Madison's recreation trail committee held an open house for residents to learn about the proposed route for a new bicycle trail to Lake Herman. The new trail would run west from Flynn Field along Silver Creek in the south part of Madison. The trail would cross Highland Avenue near Gehl, run south to the old NFO corner, then cross the road and run straight west to the state park entrance. (No formal plans yet to add the full 7.5-mile Lake Herman Loop... but I'm working on that!)
About 30 of us (I think Chuck might have included the engineers and local officials in his count) gathered in Madison's fire hall for the meeting to study the maps and ask questions of the patient engineers from Ulteig.
I say patient because the engineers had to stand through a fair amount of old-guy crabbing and small-town politicking. I heard one gentleman reciting his decades-old grievances about selling his land in southwest Madison for dirt cheap so Gehl could get built and then geting surprise bills for curb and gutter. The gentleman's point was a general assertion about not trusting the city on projects like this. The engineers listened politely and nodded as they eagerly awaited some actual engineering questions.
More bothersome to my ear were the protestations of David Pitts, who drives down from Ramona to farm the 150-some acres he owns across the road from Gehl and Madison's southwest corner. The proposed route would slice maybe three acres off that cropland. Pitts was a vocal opponent of a previous push to build a rec trail to Lake Herman, and he's renewing his protests over this effort.
I want to sympathize with Mr. Pitts's concern for his property rights. However, much of what I heard him say Tuesday night was, frankly, bull.
Pitts told the engineers (who again, did a lot of patient listening to matters that aren't their job to deal with) that he can't stop his combine on a dime to avoid a bike trail. His point is that he's going to lose a lot more cropland than the ten-foot ribbon of asphalt will take up. If I recall the map correctly, there would be a ten-foot easement next to the trail.
But if I recall correctly, when my wife and I rode the bicycle trail from the Lewis and Clark campground in to Yankton this summer, we found corn pretty close to the trail. Perhaps Pitts can drive down to Yankton for lessons on precision tractor driving.
Pitts told the engineers that it just doesn't make sense to situate recreation next to industry (industry meaning David Pitts). What Pitts fails to acknowledge is that recreation is also an industry, one on which our Chamber of Commerce stakes pretty big hopes (the town logo features a sailboat, not a combine). A bike trail to Lake Herman State park would be a key part of our local tourism industry, encouraging campers and day-tourists to come to Madison, ride and roller-blade around, and spend money. Infrastructure doesn't have to support big trucks to support business. (Read more on the value of recreation and public facilities in the city's comprehensive plan, Chapter 6.)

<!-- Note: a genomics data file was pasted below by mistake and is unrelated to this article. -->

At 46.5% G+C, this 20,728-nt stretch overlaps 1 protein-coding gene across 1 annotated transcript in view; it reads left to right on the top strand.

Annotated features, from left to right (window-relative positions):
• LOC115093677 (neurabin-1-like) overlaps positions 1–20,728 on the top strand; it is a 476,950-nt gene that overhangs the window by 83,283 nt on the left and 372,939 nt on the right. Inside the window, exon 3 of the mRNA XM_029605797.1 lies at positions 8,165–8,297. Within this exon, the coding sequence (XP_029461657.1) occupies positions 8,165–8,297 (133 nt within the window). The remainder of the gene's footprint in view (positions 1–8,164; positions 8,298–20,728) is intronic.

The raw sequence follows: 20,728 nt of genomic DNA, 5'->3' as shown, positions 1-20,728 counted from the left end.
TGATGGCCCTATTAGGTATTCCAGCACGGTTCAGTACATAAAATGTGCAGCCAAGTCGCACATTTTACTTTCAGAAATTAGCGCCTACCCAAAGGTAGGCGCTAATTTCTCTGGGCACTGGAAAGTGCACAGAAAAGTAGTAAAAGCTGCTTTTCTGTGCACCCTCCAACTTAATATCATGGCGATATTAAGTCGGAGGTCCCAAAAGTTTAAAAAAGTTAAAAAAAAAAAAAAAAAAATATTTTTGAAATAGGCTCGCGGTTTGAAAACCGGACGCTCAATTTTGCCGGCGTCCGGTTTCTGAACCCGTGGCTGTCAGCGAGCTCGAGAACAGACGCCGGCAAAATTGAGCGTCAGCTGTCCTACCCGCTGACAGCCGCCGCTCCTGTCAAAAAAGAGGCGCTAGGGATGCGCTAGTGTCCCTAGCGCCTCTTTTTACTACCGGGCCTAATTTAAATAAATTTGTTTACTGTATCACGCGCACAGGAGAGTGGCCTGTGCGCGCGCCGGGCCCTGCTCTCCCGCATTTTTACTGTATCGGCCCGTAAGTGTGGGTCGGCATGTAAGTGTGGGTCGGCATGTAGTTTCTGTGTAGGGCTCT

Pitts told the engineers that originally the city had proposed laying a bike trail along Highway 34, as evidenced by the little strip of trail out by Prairie Village on the old roadway. He seemed to say the city should go back to that plan. Never mind, of course, that a bike trail along Highway 34 would pass through even more industrial land, crossing driveways and taking up parking and workspace for Lake County International, Twin Lakes Veterinary, East River Electric, Tires Tires Tires, and several other businesses. Pitts doesn't really think it's a bad idea to have recreation next to industry or even a whole bunch of industries; he just doesn't want it near his single industry.
Pitts expressed his general disdain for bicyclists (and, I assume, anyone he might see dawdling about on a recreation trail), saying that "anyone who's got time to sit on a bicycle" has got time to take some longer route—i.e., some route not on his land. There were other implications in his tone of voice, the kind of implication that says, "I'm an important citizen, and you other guys aren't."
It is with difficulty that I restrict myself to noting that Mr. Pitts's characterization of bicyclists misses the point that many such individuals who have time for recreation also have money to spend. They'll buy drinks and ice cream in town. They'll buy gas and tires for their campers. They'll buy bikes and kiddie trailers and rollerblades and windbreakers and other sales-taxable gear. They'll rent campsites and motel rooms to come spend time in a town that offers a wealth of recreation opportunities.
Mr. Pitts also misses the point that even folks without a lot of disposable income can benefit greatly from a free recreational facility like a bike trail. Rich or poor, families can take their kids out for a walk or a tricycle ride on a summer evening, away from the dust and noise of trucks on the highway.
Mr. Pitts clearly thinks recreation doesn't deserve any favors from his industry. Of course, Mr. Pitts's industry benefits from the generosity of a community (and a state) that exempts some of his clearly commercial vehicles from commerical vehicle licensing laws. He might not be in a good position to protest "favoring" one industry over another.
I have deep sympathy for arguments in defense of personal property. If Mr. Pitts wishes to simply say, "It's my land, and I don't want to sell," that's fine. But when he manufactures arguments against public infrastructure couched in selfish, inconsistent, and at least unneighborly if not insulting language, he doesn't help his case.
Update 2009.11.02: Count on the blog to spark neighborly conversation: David Pitts called me last week, and we had a good 2+ hour discussion. Read his take on the story, complete with his suggestion that the city has been a less-than-straight shooter.
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